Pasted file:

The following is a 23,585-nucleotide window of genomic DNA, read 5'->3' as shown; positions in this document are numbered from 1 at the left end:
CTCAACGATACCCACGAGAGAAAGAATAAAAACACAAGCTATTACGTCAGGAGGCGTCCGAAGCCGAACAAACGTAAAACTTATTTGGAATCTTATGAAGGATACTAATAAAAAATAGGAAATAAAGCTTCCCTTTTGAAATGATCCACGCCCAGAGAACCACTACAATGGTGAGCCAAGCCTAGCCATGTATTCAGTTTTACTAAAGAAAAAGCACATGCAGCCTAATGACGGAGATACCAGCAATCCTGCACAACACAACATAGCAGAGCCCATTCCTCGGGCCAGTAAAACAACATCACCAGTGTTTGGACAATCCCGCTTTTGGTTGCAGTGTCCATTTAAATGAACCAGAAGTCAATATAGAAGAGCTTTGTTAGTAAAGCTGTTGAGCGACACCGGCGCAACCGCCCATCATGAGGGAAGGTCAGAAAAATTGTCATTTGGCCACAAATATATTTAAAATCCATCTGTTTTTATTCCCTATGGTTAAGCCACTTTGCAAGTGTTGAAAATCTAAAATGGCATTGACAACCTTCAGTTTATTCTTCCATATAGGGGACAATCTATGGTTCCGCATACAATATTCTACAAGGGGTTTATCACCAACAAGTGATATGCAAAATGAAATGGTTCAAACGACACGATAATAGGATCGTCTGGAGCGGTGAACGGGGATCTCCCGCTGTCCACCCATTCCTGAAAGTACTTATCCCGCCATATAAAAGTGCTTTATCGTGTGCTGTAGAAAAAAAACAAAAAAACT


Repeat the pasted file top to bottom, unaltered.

The following is a 23,585-nucleotide window of genomic DNA, read 5'->3' as shown; positions in this document are numbered from 1 at the left end:
CTCAACGATACCCACGAGAGAAAGAATAAAAACACAAGCTATTACGTCAGGAGGCGTCCGAAGCCGAACAAACGTAAAACTTATTTGGAATCTTATGAAGGATACTAATAAAAAATAGGAAATAAAGCTTCCCTTTTGAAATGATCCACGCCCAGAGAACCACTACAATGGTGAGCCAAGCCTAGCCATGTATTCAGTTTTACTAAAGAAAAAGCACATGCAGCCTAATGACGGAGATACCAGCAATCCTGCACAACACAACATAGCAGAGCCCATTCCTCGGGCCAGTAAAACAACATCACCAGTGTTTGGACAATCCCGCTTTTGGTTGCAGTGTCCATTTAAATGAACCAGAAGTCAATATAGAAGAGCTTTGTTAGTAAAGCTGTTGAGCGACACCGGCGCAACCGCCCATCATGAGGGAAGGTCAGAAAAATTGTCATTTGGCCACAAATATATTTAAAATCCATCTGTTTTTATTCCCTATGGTTAAGCCACTTTGCAAGTGTTGAAAATCTAAAATGGCATTGACAACCTTCAGTTTATTCTTCCATATAGGGGACAATCTATGGTTCCGCATACAATATTCTACAAGGGGTTTATCACCAACAAGTGATATGCAAAATGAAATGGTTCAAACGACACGATAATAGGATCGTCTGGAGCGGTGAACGGGGATCTCCCGCTGTCCACCCATTCCTGAAAGTACTTATCCCGCCATATAAAAGTGCTTTATCGTGTGCTGTAGAAAAAAAACAAAAAAACT